Honestly, I think this is a pretty brilliant setup for a film, and there’s an undeniable evil power here which is easier to appreciate now than it would have been in the 70’s. And for better or worse, only these two particular cultural outsiders could have showed us this perspective. Like Alexis de Tocqueville, Jacopetti and Prosperi were such keen observers of the world by virtue of their being outsiders. But, unfortunately that outsiders’ quality which gives them the perspective they needed to create this vision also just makes the camera a little too excited about all this for us to really feel comfortable. There’s a leering, voyeuristic fascination with spectacle here which just doesn’t sit right. I mean, ADDIO ZIO TOM is in no way the first film to turn real life horror into overwhelming, cinematic spectacle with only lip service to its human cost; any number of swords and sandals epics do the same to older periods of history, for example. But had those films come along only a hundred years later, it would probably have been too soon for that, too. It seems kind of unfair, but it’s also undeniable. The movie is just a little too eager to entertain you with things you simply are not ready to find entertaining.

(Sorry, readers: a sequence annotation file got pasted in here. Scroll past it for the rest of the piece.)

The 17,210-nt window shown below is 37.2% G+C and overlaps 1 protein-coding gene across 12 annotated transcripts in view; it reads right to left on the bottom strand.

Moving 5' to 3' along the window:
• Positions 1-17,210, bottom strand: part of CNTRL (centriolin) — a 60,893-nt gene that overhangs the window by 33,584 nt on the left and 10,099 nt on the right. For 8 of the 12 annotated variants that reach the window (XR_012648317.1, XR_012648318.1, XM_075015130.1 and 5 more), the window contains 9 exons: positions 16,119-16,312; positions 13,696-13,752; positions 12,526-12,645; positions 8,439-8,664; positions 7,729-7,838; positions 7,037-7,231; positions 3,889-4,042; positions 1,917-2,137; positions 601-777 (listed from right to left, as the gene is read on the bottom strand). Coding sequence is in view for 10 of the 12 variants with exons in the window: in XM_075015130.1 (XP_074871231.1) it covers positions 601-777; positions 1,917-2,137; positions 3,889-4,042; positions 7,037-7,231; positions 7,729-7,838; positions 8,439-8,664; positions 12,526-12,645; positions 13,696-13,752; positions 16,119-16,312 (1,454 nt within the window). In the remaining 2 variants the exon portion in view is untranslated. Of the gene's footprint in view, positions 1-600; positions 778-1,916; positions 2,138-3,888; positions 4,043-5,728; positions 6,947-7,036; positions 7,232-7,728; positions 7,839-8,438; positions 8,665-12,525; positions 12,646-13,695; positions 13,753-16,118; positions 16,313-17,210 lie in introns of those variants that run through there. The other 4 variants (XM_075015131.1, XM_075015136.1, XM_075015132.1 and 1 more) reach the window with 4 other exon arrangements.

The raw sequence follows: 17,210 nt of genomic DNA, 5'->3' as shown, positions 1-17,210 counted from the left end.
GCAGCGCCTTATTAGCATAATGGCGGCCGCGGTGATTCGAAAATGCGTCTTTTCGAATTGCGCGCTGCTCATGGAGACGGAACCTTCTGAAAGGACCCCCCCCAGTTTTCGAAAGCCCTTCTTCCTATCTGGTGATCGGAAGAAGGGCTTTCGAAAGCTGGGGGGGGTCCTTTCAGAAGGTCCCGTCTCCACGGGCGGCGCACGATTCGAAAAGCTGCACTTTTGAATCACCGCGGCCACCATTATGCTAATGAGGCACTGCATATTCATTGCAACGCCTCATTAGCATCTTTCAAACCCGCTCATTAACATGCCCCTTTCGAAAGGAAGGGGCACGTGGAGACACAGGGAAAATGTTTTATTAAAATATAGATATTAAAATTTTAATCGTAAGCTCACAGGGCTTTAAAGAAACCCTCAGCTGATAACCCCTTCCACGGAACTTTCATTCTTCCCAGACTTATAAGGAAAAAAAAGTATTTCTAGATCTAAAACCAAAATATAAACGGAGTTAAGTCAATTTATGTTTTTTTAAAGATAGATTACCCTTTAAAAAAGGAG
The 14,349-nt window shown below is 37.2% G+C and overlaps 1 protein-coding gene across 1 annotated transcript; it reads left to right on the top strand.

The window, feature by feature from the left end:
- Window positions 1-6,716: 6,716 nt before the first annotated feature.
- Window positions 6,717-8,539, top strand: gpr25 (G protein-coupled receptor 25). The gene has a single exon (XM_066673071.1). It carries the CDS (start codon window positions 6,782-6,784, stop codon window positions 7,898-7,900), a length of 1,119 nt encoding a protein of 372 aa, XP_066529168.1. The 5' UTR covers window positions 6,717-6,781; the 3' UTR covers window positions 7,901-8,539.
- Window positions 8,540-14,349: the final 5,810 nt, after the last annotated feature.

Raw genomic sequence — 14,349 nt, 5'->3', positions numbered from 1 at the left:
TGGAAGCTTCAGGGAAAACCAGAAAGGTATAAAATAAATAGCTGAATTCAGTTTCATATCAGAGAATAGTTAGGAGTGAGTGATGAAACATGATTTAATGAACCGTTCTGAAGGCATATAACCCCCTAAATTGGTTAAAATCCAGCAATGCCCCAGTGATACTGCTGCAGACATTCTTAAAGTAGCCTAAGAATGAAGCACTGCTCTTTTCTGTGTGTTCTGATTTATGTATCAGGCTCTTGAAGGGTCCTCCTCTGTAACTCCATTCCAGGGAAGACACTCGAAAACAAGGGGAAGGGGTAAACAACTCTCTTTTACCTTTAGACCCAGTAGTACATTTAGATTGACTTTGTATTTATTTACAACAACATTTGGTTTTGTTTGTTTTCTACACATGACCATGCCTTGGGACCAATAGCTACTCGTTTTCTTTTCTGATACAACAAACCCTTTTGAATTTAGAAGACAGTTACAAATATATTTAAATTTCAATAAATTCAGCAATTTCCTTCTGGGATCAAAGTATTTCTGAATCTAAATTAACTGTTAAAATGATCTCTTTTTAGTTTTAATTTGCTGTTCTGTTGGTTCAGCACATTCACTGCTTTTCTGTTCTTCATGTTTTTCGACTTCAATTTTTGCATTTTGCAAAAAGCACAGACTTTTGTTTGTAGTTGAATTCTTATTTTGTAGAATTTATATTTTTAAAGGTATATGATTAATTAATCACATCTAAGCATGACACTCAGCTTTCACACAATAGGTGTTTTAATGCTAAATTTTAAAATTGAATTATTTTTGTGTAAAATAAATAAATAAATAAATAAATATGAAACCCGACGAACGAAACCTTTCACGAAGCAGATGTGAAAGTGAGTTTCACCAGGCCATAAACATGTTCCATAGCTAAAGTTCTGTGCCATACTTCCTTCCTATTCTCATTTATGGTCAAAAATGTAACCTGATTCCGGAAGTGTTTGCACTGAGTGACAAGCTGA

In fact, the film’s achilles heel is that it’s probably a little too Italian for its own good. While the US has serious racial issues which get addressed in the film, Italian culture is not without its own biases and troubling contradictions. This movie feels uncomfortably close to the obligatory rape scenes in a million Italian horror movies, where the movie ostensibly condemns the rape, but also uncomfortably ogles the poor gal while she screams for help.’ Yes, it’s horrible that these poor people were subjugated and exploited, but come on, look at those titties!’

The fact that these extras were provided to the film by Haitian dictator “Papa Doc” Duvalier makes this aspect particularly questionable. Were they even paid? Did they have any choice but to participate? It’s the kind of thing that makes the film harder to defend on charges of exploitation, even if its intentions were good. A more somber, elegiac tone might have made this a little more palatable to the few people who might have been open to the film’s underlying message. As it stands, it seems like this one managed to alienate just about everyone: Ebert thought it was shameful exploitation, Pauline Kael thought it was an incitement to racial violence (incidentally, David Duke agreed with her, adding that it was a Jewish conspiracy for good measure --I guess the Italians were just patsies? Anyway, not too often that you hear Pauline Kael and David Duke agreeing on things, so treasure this moment). It’s funny, because I think Ebert would have liked it better had he agreed with Kael on the film’s intentions, and Kael might have enjoyed the film more if she thought the film was less political. But something this extreme is just bound to push people’s buttons, and that pretty much ensures that any other point gets lost.